Plant-based market raises awareness on Earth Day


Vivian Lin

Alexandra Volkov, co-founder and brand manager of Green Wolf Foods talks to a customer Saturday at the Love Our Earth Festival. She said that she is an ethical vegan and launched her business to promote plant-based eating. “So we make it [plant-based meat] for the animals, that’s our conscious choice,” Volkov said. “We also avoid animal products in our clothing, our accessories. … We prefer cruelty-free products, so basically, the main reason is for the animals.”

Plant-based ramen, non-dairy ice cream, and vegan mooncakes were some of the foods on display Saturday at the Love Our Earth Festival at Menlo Atherton High School.  

The festival, put together by Acterra, a local non-profit environmental organization, aimed to celebrate Earth Day by raising awareness of plant-based food, sustainability, and eliminating food waste. The food market portion of the festival included more than a dozen vendors.

Steve Yutani, a nutritionist at RamenZ, described his plant-based ramen as a tool to help anyone working to maintain a healthier diet. 

“This [plant-based ramen] is an alternative for people with diabetes and for people with other disorders or deficiencies or anything like that that want to eat healthier,” Yutani said. 

Due to his own struggles with blood sugar and other health problems, Yutani sought alternatives to carb-filled dishes.

“This [plant-based ramen] is the perfect fit,” Yutani said. “Since then, I turned my health around 100%.”

Yutani said he wants RamenZ’s plant-based products to encourage people to research and understand what “true health” means. 

“A lot of people don’t realize what true health is because what the media and government have told us for decades, it’s not exactly true,” Yutani said.   

Yutani said true health differs from person to person, but can be found through researching and finding what accommodations work for that person. 

“I think people should do their own research, look at what’s good, what’s not healthy and make their decisions based on that research,” Yutani said. 

Ultimately, in order to achieve good health, it’s important to get all of the needed nutrients, but that doesn’t mean sacrificing the taste and flavor that non-plant based foods have. 

Along with health benefits, other vendors, including Eclipse Foods, also focus on different environmental aspects of plant-based products. 

You cannot go zero waste tomorrow, but at least if you choose a reusable bag here, or you just choose a non-leather purse, or you just educate yourself and people around you, I think it’s gonna be helpful.

— Alexandra Volkov

Diego Gomez, the field and event marketing manager at Eclipse Foods, has found Eclipse’s plant-based ice cream to have multiple benefits while still achieving the taste and texture of dairy ice cream. 

“It makes it easier for people to reduce their dairy consumption if they can find something that tastes just as good and that’s not harming the plant and animals and the environment,” Gomez said. 

What sets Eclipse Foods apart from other plant-based ice cream businesses, is that they use the cassava, a drought resistant plant.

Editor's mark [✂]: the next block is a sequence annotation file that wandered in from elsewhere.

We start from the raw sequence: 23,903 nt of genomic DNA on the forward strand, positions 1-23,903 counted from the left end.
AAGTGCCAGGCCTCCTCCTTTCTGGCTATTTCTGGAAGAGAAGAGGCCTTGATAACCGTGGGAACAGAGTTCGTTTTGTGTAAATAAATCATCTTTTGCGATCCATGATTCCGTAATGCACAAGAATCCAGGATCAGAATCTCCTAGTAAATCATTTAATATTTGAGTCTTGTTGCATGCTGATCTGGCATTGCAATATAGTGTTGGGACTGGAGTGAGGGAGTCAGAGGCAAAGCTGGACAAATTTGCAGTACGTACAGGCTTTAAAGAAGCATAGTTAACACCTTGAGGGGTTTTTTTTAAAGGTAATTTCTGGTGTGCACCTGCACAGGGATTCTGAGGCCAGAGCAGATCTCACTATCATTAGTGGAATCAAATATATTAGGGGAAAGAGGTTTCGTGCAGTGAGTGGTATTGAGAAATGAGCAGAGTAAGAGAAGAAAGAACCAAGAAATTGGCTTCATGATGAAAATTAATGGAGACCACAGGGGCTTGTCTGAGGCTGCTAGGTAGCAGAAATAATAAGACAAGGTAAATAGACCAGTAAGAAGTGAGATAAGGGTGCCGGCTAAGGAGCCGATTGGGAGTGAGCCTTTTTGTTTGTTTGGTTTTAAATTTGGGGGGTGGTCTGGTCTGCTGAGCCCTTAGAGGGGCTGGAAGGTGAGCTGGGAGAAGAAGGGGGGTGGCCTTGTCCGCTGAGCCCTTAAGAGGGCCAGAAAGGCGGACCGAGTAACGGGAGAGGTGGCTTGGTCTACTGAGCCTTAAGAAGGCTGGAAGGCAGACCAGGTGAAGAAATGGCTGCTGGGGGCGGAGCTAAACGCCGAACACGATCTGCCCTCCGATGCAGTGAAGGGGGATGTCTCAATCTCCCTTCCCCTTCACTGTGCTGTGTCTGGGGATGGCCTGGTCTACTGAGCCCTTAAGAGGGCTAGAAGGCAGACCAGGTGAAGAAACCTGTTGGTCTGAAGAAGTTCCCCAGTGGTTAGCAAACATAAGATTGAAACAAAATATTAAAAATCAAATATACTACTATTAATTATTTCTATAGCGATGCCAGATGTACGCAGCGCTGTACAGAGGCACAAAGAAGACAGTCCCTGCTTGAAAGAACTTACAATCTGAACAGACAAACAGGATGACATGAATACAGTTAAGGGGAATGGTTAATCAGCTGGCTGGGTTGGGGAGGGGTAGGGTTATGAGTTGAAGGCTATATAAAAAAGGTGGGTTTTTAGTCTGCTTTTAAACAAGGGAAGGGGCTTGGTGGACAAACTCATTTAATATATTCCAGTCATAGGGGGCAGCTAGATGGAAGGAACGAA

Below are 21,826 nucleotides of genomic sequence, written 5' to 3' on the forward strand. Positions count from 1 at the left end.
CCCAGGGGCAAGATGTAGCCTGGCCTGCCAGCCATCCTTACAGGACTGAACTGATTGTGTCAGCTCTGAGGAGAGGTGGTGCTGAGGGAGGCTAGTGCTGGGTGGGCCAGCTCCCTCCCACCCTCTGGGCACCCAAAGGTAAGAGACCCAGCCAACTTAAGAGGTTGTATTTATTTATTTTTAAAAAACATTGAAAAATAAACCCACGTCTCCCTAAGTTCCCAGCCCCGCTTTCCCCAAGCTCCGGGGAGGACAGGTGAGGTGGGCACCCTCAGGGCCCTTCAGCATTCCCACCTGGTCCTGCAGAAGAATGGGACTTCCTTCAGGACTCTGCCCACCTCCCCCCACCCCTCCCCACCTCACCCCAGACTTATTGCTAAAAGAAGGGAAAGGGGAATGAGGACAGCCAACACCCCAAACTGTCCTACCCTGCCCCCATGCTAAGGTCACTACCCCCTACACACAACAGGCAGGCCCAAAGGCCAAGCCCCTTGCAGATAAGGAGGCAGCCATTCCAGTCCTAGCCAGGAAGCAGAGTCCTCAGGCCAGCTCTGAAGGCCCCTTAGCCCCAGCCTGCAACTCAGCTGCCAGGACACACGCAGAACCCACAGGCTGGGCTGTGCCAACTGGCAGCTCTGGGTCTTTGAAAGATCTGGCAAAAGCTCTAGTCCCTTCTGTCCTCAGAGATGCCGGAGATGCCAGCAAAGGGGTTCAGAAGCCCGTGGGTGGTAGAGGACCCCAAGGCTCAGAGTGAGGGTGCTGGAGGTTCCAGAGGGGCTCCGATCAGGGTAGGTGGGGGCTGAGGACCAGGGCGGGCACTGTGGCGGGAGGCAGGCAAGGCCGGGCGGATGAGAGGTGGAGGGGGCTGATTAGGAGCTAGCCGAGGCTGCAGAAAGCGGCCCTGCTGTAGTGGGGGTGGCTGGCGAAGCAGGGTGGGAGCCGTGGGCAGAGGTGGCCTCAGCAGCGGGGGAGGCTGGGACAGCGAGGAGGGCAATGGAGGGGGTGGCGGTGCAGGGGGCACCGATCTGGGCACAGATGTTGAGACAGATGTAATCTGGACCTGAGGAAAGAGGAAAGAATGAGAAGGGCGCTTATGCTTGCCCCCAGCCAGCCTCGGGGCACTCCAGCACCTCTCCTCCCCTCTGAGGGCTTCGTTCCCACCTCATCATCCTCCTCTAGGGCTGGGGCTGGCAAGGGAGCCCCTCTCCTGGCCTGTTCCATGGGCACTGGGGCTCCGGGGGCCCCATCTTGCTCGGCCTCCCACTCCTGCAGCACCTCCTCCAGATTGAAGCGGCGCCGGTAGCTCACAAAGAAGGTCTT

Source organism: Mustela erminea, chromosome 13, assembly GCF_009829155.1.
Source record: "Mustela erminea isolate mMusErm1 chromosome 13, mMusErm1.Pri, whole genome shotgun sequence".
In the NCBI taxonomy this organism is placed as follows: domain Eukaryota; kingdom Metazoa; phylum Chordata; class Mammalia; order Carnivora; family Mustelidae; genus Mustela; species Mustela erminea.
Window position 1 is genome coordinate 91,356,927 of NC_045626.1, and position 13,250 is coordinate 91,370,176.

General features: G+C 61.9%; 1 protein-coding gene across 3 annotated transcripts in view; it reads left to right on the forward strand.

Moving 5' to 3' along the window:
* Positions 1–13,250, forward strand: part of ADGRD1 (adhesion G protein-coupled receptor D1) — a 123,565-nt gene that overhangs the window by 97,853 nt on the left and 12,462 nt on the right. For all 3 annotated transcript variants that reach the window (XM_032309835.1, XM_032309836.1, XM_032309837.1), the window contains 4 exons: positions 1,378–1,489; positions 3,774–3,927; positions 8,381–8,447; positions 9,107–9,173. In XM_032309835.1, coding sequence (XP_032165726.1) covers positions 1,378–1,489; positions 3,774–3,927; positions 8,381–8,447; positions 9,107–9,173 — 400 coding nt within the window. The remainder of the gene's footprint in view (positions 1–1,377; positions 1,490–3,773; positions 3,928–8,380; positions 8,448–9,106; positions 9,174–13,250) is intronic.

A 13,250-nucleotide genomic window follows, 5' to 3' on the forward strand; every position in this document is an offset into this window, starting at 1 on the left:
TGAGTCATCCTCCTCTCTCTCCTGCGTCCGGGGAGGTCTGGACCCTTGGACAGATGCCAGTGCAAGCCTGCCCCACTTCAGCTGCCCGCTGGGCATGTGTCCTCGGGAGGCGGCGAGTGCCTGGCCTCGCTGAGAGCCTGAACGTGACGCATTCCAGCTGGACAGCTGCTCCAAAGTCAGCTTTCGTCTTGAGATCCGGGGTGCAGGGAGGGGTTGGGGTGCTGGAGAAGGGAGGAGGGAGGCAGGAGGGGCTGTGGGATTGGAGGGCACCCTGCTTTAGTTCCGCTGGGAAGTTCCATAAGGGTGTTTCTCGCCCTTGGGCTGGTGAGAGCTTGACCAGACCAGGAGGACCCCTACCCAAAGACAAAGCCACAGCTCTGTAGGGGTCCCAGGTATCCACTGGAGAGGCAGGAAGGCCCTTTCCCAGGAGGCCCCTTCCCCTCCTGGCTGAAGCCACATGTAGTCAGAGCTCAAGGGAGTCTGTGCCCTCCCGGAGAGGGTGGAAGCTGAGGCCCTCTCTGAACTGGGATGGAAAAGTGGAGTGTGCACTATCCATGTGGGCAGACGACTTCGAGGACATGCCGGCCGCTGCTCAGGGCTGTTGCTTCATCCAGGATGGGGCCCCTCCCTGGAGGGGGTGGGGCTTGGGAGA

“Using the ingredients that we do, they’re all drought resistant, unlike some of the other products that are in the market that are, you know, almond [milk], that require a lot of water,” Gomez said. 

Aside from health and environmental benefits, some vendors use plant based ingredients to recreate cultural foods they ate as a child. 

Annie Wang, owner and founder of Annie’s T Cakes, incorporates the traditional delicacies she grew up with as a Chinese-American into her baked goods. 

Isabelle Cnudde, founder of Clorofil, a nonprofit organization, uses games to educate people about animal care and promote a plant-based lifestyle. Cnudde, said she switched to plant-based eating after learning about where animal meat was coming from. “Nobody looked at where the food [was] coming from,” Cnudde said. “And so eventually I started hearing about that and learning. When you discover what’s going on, then you want to tell others and share that.” (Vivian Lin)

Growing up in an Asian American household, Wang said she found it hard to find foods that were culturally relevant to fit her plant-based diet. 

“The purpose [of Annie’s T Cakes] is really to make a more sustainable food system while also being able to share the important cultural foods that people had growing up,” Wang said.

Many visitors came to attend the market and festival in support of taking care of the Earth. Attendee Kate Ague commented on the importance of events like the Love Our Earth Festival. 

“I just think it’s important to get more in touch with what’s going on in our true reality, rather than continuing to be distracted by it,” Ague said. “And this is a wonderful opportunity to see what our options are for the health of ourselves, but especially for the planet.”

Alexandra Volkov, the co-founder of Green Wolf Foods said that there are many ways to protect our planet besides adopting a plant-based diet. 

“I mean, we all are imperfect, just [take] one small step at a time,” Volkov said. “You cannot go zero waste tomorrow, but at least if you choose a reusable bag here, or you just choose a non-leather purse, or you just educate yourself and people around you, I think it’s gonna be helpful.”